Examples of radically different split tests
For example Matt once sent out a question to his audience about calling webinar replays ‘reruns' instead – just like with TV shows. As he describes it, Matt will always come from ‘a place of zero'. With every test, he assumes he doesn't know anything. Because he doesn't know how something will go until he tests it. And he finds he's normally wrong 80% of the time! Often, what he believes works won't work, and what he thinks won't work usually does! So in the process, Matt will question everything.
For example, something experts say in the marketing world is that you should always use ‘you' instead of ‘I' in your emails. But what if this idea can be challenged? What if maybe this ‘rule' only applies to specific scenarios and situations? What if it's not always the right thing to do?
There's a lot of ‘assumed wisdom' in the marketing world that's been diluted over the years. One we often mention is the idea of reciprocity (originally introduced by Robert Cialdini). This principle is often applied to lead magnets. A free lead magnet should evoke reciprocity from your subscribers because you're giving something out for free. But it's not really free, is it? Because people are giving you their email addresses for it!
Tracking and managing data for split testing
We also asked Matt how he and his team keep track of the data from split testing. And Matt pointed out that in order to get good data from email marketing you need time and enough test subjects (i.e. statistical significance). Matt and his team will typically test at least 10,000 people per test and run five different variations in order to collect solid data.
Back when Matt first started, emails were being sent out every 2 weeks. They were long emails that might generate sales for 2 whole weeks. But now things have changed, and it's typical for marketers to send out emails every day that only make sales within the first 6 hours (and more so in the first 2). After that, the email has often run its course.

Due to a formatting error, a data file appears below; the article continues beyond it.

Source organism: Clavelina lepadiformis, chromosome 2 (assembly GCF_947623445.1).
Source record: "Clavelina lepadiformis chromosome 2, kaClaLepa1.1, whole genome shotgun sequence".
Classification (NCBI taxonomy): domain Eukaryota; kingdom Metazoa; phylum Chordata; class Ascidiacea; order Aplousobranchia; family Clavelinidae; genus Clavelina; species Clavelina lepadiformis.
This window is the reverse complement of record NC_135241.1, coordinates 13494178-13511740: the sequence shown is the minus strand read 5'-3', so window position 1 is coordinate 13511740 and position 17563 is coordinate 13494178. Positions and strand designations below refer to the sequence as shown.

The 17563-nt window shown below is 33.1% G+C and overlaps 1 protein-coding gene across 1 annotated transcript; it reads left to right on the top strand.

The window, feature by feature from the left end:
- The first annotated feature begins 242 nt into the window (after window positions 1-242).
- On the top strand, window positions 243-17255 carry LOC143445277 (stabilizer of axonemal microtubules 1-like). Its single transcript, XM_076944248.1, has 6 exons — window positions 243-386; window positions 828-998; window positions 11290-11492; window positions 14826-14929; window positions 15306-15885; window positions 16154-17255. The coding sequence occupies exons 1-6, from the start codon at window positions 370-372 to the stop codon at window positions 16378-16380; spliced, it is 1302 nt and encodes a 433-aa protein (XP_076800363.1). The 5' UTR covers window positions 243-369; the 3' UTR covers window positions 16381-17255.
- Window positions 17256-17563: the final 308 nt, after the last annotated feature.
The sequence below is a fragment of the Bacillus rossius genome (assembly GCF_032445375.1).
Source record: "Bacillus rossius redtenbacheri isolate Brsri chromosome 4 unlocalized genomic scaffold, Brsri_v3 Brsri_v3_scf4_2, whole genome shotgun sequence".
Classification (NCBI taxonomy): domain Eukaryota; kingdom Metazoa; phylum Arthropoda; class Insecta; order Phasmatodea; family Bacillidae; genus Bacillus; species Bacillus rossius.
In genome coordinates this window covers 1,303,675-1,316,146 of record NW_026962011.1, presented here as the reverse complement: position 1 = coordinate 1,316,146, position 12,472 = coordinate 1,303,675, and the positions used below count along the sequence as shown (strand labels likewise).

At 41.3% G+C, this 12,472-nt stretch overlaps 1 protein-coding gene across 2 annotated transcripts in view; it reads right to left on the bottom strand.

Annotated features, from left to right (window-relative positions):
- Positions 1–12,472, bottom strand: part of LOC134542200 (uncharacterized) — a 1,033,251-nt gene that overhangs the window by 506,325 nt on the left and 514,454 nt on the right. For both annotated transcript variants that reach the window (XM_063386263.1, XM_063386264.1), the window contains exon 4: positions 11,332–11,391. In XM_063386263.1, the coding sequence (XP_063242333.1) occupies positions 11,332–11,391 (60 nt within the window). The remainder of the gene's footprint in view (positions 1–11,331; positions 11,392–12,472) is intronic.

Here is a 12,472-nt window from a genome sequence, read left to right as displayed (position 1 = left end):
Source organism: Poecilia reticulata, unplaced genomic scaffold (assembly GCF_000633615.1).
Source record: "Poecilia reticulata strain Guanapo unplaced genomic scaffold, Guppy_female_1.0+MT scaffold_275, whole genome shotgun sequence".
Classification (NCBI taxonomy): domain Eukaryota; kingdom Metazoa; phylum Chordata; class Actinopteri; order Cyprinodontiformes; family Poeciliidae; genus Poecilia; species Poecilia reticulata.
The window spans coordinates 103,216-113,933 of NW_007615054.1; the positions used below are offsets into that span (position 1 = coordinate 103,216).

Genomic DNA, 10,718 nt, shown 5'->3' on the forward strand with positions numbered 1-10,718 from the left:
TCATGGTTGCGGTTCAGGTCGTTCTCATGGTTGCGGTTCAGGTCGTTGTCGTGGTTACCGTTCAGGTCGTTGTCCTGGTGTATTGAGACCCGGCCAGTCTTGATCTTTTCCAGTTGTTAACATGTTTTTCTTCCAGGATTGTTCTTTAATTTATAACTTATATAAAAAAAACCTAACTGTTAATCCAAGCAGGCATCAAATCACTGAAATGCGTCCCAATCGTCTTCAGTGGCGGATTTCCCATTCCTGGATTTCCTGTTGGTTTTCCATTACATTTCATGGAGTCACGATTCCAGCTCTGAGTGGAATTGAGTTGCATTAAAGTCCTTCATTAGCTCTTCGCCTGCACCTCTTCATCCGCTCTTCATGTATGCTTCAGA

When it comes to tracking, because Matt's been doing email marketing for so long, he still likes to still use Excel spreadsheets. He has someone pull the data out once a week for activities carried out in the previous week, and Matt will generally take a look at monthly reports. This means he's looking at ‘true data', where any variations, such as a fluke in the tech or impacted deliverability, can be taken into account.
When looking at his reports, Matt will focus on specific metrics, such as subscribers' clicks and total dollar amount. The ‘winners' for each split test get highlighted so Matt can see how many people received that subject line, how many clicked on it, and how much money that resulted in. Every single winner from split testing goes into what Matt calls ‘the winner file’. And typically Matt looks for subject lines in that file that won more than 2 or 3 times because those are the subject lines he should automate.
He'll also look at data and accounts every Monday. So he definitely has a good grasp on the numbers in his business. And if the numbers are down, he'll investigate.
Be better than you were yesterday!
Generally speaking, Matt will decide what to split test based on who he wants to ‘beat’ on any given day. He's been testing since around 2006, and before that he thought he didn't need to – that what he was doing was working every time. At some point though, he realised he was leaving money on the table because of his ego – he was too scared to find out the truth!
When he did the maths and worked out how much he could increase his conversion rate, he decided to start split testing. And he's been doing it every single day ever since. Because even on the days when he doesn't beat his own ‘winners', he still learns the answer to the question he asked himself.
It's worth mentioning that compared to when Matt started testing, things are much easier now – you can use segmentation in your email marketing platform, for example.
And one last gem that Matt left us with is that if you want to win at the email marketing game, you want to adapt. The greatest way to adapt is to have knowledge that nobody else has. And you gain that by beating yourself. And Matt's goal in business is to be better than the guy he was yesterday.
Useful Episode Resources
About Matt Bacak
If you want to connect with Matt, you can find him on his free Facebook group.